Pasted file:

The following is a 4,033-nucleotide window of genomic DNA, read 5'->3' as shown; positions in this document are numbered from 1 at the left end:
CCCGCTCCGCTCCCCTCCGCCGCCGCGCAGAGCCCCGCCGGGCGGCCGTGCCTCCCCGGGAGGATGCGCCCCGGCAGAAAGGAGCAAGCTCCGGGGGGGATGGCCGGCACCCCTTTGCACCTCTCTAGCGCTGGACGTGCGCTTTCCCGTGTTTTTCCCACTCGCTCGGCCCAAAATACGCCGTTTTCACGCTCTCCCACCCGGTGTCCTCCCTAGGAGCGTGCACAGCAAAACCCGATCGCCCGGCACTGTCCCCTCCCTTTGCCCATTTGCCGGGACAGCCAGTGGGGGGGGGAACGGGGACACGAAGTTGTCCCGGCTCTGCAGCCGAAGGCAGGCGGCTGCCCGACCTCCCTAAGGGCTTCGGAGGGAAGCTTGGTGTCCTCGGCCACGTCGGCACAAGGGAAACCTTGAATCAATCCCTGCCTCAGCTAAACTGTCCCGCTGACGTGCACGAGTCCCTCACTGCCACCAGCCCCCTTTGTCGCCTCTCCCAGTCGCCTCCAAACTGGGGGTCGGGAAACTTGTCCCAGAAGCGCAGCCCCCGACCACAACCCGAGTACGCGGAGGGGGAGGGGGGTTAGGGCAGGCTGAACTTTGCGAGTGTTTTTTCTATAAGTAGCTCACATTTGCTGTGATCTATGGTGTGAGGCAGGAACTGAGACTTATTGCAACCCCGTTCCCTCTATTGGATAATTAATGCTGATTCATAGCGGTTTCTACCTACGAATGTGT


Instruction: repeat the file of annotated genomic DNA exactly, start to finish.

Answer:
The following is a 4,033-nucleotide window of genomic DNA, read 5'->3' as shown; positions in this document are numbered from 1 at the left end:
CCCGCTCCGCTCCCCTCCGCCGCCGCGCAGAGCCCCGCCGGGCGGCCGTGCCTCCCCGGGAGGATGCGCCCCGGCAGAAAGGAGCAAGCTCCGGGGGGGATGGCCGGCACCCCTTTGCACCTCTCTAGCGCTGGACGTGCGCTTTCCCGTGTTTTTCCCACTCGCTCGGCCCAAAATACGCCGTTTTCACGCTCTCCCACCCGGTGTCCTCCCTAGGAGCGTGCACAGCAAAACCCGATCGCCCGGCACTGTCCCCTCCCTTTGCCCATTTGCCGGGACAGCCAGTGGGGGGGGGAACGGGGACACGAAGTTGTCCCGGCTCTGCAGCCGAAGGCAGGCGGCTGCCCGACCTCCCTAAGGGCTTCGGAGGGAAGCTTGGTGTCCTCGGCCACGTCGGCACAAGGGAAACCTTGAATCAATCCCTGCCTCAGCTAAACTGTCCCGCTGACGTGCACGAGTCCCTCACTGCCACCAGCCCCCTTTGTCGCCTCTCCCAGTCGCCTCCAAACTGGGGGTCGGGAAACTTGTCCCAGAAGCGCAGCCCCCGACCACAACCCGAGTACGCGGAGGGGGAGGGGGGTTAGGGCAGGCTGAACTTTGCGAGTGTTTTTTCTATAAGTAGCTCACATTTGCTGTGATCTATGGTGTGAGGCAGGAACTGAGACTTATTGCAACCCCGTTCCCTCTATTGGATAATTAATGCTGATTCATAGCGGTTTCTACCTACGAATGTGT